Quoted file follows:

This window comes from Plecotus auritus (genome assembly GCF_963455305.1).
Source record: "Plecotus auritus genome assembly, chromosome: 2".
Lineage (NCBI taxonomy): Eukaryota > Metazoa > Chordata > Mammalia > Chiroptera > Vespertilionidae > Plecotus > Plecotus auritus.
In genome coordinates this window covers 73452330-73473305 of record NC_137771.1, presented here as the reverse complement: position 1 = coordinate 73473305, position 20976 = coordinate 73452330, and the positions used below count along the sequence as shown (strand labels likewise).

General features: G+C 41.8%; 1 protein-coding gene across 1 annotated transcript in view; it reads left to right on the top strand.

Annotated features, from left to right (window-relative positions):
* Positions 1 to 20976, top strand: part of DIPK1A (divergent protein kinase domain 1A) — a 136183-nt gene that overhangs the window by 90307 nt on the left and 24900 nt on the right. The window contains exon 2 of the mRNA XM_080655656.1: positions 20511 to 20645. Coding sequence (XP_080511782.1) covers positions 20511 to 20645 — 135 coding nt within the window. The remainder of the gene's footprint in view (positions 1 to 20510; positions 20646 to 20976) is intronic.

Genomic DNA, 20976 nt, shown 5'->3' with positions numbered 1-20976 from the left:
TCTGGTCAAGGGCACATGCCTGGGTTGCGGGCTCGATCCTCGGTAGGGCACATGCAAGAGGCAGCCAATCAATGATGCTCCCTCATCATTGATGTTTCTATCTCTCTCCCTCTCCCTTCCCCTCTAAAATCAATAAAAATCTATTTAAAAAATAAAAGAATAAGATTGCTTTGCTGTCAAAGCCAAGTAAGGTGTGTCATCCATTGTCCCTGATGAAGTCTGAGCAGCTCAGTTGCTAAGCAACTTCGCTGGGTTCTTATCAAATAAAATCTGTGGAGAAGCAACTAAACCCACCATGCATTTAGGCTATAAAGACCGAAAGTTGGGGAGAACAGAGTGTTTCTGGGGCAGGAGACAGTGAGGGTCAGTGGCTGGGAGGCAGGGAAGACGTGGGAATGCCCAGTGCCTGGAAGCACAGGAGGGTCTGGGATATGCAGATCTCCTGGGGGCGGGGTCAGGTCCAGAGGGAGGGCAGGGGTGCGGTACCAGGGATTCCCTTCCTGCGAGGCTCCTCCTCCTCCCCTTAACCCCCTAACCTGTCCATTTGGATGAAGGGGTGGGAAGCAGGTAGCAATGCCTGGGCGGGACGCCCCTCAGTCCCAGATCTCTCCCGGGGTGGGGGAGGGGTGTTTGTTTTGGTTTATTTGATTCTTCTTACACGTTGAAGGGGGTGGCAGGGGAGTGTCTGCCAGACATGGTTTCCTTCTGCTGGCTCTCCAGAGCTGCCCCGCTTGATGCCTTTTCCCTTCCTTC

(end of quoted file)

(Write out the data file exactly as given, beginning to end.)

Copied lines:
This window comes from Plecotus auritus (genome assembly GCF_963455305.1).
Source record: "Plecotus auritus genome assembly, chromosome: 2".
Lineage (NCBI taxonomy): Eukaryota > Metazoa > Chordata > Mammalia > Chiroptera > Vespertilionidae > Plecotus > Plecotus auritus.
In genome coordinates this window covers 73452330-73473305 of record NC_137771.1, presented here as the reverse complement: position 1 = coordinate 73473305, position 20976 = coordinate 73452330, and the positions used below count along the sequence as shown (strand labels likewise).

General features: G+C 41.8%; 1 protein-coding gene across 1 annotated transcript in view; it reads left to right on the top strand.

Annotated features, from left to right (window-relative positions):
* Positions 1 to 20976, top strand: part of DIPK1A (divergent protein kinase domain 1A) — a 136183-nt gene that overhangs the window by 90307 nt on the left and 24900 nt on the right. The window contains exon 2 of the mRNA XM_080655656.1: positions 20511 to 20645. Coding sequence (XP_080511782.1) covers positions 20511 to 20645 — 135 coding nt within the window. The remainder of the gene's footprint in view (positions 1 to 20510; positions 20646 to 20976) is intronic.

Genomic DNA, 20976 nt, shown 5'->3' with positions numbered 1-20976 from the left:
TCTGGTCAAGGGCACATGCCTGGGTTGCGGGCTCGATCCTCGGTAGGGCACATGCAAGAGGCAGCCAATCAATGATGCTCCCTCATCATTGATGTTTCTATCTCTCTCCCTCTCCCTTCCCCTCTAAAATCAATAAAAATCTATTTAAAAAATAAAAGAATAAGATTGCTTTGCTGTCAAAGCCAAGTAAGGTGTGTCATCCATTGTCCCTGATGAAGTCTGAGCAGCTCAGTTGCTAAGCAACTTCGCTGGGTTCTTATCAAATAAAATCTGTGGAGAAGCAACTAAACCCACCATGCATTTAGGCTATAAAGACCGAAAGTTGGGGAGAACAGAGTGTTTCTGGGGCAGGAGACAGTGAGGGTCAGTGGCTGGGAGGCAGGGAAGACGTGGGAATGCCCAGTGCCTGGAAGCACAGGAGGGTCTGGGATATGCAGATCTCCTGGGGGCGGGGTCAGGTCCAGAGGGAGGGCAGGGGTGCGGTACCAGGGATTCCCTTCCTGCGAGGCTCCTCCTCCTCCCCTTAACCCCCTAACCTGTCCATTTGGATGAAGGGGTGGGAAGCAGGTAGCAATGCCTGGGCGGGACGCCCCTCAGTCCCAGATCTCTCCCGGGGTGGGGGAGGGGTGTTTGTTTTGGTTTATTTGATTCTTCTTACACGTTGAAGGGGGTGGCAGGGGAGTGTCTGCCAGACATGGTTTCCTTCTGCTGGCTCTCCAGAGCTGCCCCGCTTGATGCCTTTTCCCTTCCTTC